Springfield utility wants to bury CO2 underground

Tuesday, September 7, 2010 | 1:15 p.m. CDT; updated 2:08 p.m. CDT, Tuesday, September 7, 2010

SPRINGFIELD — A southwest Missouri utility is working to prove that it can safely bury carbon dioxide that's emitted from its power plants.

The test is being watched by other utilities, which are looking for ways to store the greenhouse gas in anticipation that Congress might pass a tax on carbon emissions in an effort to reduce global warming.

A crew working for City Utilities has drilled into a dense layer of rock that covers sandstone 2,000 feet deep. The utility hopes to prove that it can inject carbon dioxide, or CO2, into the sandstone and the rock above it will contain the gas.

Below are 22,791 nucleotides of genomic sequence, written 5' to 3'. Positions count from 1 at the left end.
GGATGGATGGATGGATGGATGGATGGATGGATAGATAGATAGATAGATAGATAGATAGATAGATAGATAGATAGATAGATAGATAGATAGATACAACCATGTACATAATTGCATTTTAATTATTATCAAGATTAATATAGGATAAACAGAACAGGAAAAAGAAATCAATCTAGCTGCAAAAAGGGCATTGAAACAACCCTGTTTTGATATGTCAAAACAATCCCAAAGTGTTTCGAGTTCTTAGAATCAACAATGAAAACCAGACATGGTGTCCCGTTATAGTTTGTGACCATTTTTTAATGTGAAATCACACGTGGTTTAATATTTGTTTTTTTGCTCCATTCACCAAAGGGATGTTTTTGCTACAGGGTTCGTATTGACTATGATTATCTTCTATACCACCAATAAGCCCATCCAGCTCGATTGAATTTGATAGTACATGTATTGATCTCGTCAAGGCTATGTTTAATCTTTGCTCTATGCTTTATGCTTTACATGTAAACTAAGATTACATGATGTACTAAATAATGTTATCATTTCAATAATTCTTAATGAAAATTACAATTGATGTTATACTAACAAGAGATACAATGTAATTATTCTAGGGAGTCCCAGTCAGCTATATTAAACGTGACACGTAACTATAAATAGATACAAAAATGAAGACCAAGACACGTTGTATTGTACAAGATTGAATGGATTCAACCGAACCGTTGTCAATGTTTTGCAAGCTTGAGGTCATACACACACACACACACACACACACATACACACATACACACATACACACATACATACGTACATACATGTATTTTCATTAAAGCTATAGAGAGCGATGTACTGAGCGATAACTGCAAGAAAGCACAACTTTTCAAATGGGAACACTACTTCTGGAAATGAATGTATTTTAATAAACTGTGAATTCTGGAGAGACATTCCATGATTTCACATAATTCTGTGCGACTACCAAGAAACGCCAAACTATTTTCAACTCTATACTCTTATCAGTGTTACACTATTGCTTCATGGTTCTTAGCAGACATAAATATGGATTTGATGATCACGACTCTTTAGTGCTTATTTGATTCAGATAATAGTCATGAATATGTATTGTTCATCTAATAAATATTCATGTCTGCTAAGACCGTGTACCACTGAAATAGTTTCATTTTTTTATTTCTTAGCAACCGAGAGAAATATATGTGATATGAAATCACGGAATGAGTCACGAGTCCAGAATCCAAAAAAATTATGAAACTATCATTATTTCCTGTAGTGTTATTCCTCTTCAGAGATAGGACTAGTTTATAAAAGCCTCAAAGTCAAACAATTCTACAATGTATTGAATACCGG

Gary Pendergrass, CU's manager of environmental compliance, says the rock — which is dolomite and shale — is proving to be extremely tight and does not seem to let anything through it.

The Springfield News-Leader reports that Pendergrass says that's good news for the utility's $6 million test project. The test is being conducted just east of the Springfield-based utility's southwest power plant.

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